Algeria on Sunday buried Abdelaziz Bouteflika, the North African country’s longest-serving president, at a cemetery for its independence heroes, but without the honours accorded to his predecessors.
Bouteflika died on Friday aged 84, after a career which took him from being the world’s youngest foreign minister to one of its oldest heads of state, but ended with a humbling fall from power.
The veteran strongman had lived as a recluse since quitting office in April 2019 after the military abandoned him following weeks of street protests sparked by his bid to run for a fifth presidential term.
His muted funeral, with no lying in state and just three days of national mourning instead of eight, reflected a mixed legacy that left many Algerians indifferent to the ceremony.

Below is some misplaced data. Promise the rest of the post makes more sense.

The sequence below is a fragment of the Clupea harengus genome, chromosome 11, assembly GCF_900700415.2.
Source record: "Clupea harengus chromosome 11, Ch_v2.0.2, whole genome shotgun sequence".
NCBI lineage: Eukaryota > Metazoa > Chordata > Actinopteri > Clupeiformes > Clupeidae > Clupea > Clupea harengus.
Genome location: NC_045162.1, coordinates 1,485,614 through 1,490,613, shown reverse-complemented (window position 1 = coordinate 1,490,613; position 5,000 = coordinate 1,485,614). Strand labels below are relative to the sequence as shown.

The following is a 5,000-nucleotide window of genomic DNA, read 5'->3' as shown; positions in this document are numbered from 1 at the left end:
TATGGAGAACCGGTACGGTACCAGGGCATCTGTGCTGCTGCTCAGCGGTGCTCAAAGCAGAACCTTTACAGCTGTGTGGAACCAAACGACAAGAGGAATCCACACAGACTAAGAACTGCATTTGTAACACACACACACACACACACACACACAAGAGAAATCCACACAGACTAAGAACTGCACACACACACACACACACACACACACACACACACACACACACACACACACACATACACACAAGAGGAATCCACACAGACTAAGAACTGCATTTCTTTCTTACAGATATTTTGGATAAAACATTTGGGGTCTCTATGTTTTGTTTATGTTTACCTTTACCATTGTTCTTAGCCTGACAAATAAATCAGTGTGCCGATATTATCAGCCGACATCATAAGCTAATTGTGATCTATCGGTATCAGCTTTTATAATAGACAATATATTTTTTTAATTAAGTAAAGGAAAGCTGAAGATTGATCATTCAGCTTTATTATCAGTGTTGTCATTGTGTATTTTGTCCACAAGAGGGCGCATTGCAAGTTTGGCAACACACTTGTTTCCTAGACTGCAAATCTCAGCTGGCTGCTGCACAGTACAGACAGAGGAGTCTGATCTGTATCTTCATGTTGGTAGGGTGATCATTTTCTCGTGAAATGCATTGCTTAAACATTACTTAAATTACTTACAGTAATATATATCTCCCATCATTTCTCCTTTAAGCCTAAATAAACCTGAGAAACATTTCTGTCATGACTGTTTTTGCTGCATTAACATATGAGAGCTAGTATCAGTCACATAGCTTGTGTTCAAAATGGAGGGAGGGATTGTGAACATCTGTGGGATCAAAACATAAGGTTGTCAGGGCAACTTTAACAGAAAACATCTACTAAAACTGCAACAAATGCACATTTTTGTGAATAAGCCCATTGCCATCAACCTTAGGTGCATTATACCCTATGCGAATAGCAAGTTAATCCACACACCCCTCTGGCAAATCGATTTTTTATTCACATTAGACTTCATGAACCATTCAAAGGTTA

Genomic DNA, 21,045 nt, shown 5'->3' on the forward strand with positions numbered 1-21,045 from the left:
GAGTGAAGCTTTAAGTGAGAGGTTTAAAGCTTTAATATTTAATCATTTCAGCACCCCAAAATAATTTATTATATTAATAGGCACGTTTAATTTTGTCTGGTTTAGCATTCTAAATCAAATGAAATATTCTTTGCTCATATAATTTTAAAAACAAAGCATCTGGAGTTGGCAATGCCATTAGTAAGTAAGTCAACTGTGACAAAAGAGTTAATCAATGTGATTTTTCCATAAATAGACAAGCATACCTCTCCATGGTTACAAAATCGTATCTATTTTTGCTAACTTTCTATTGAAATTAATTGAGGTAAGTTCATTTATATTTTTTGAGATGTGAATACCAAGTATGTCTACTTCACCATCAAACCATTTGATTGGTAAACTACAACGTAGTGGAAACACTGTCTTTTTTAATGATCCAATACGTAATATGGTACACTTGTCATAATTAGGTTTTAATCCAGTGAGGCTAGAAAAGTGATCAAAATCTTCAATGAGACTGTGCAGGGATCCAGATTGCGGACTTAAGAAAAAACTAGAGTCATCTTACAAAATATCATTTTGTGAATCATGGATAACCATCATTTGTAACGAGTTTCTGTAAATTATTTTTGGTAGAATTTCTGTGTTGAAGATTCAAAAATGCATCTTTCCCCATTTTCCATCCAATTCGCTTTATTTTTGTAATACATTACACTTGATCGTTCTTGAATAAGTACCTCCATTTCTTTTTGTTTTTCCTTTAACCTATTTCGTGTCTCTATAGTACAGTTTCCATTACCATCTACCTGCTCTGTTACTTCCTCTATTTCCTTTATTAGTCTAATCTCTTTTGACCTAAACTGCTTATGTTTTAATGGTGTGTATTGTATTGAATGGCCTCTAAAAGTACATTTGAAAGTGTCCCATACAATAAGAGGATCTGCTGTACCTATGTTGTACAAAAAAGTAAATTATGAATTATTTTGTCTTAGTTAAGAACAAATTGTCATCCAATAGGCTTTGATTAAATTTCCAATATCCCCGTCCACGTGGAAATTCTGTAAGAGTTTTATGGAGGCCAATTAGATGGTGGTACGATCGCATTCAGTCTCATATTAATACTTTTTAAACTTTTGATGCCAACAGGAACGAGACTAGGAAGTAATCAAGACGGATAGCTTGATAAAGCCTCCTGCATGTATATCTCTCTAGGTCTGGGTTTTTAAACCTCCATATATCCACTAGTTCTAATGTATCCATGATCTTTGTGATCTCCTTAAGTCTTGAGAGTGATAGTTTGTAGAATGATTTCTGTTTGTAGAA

“Frankly, I’ve got better things to do than follow the funeral of a president who left the country in a terrible state,” retired financial sector employee Fares told AFP in the capital Algiers.
But after the burial, around 200 mourners gathered around his tomb and placed flowers on it, an AFP photographer said.
Bouteflika, who had first served as foreign minister in the mid-1960s, swept to the presidency in 1999 on a wave of popular support as his amnesty offer to Islamist militants helped bring an end to a decade-long civil war.
But despite economic progress amid high oil prices in the early years of his rule, crude exporter Algeria later saw growing corruption and unemployment which became key drivers of the Hirak pro-democracy movement that eventually ousted him.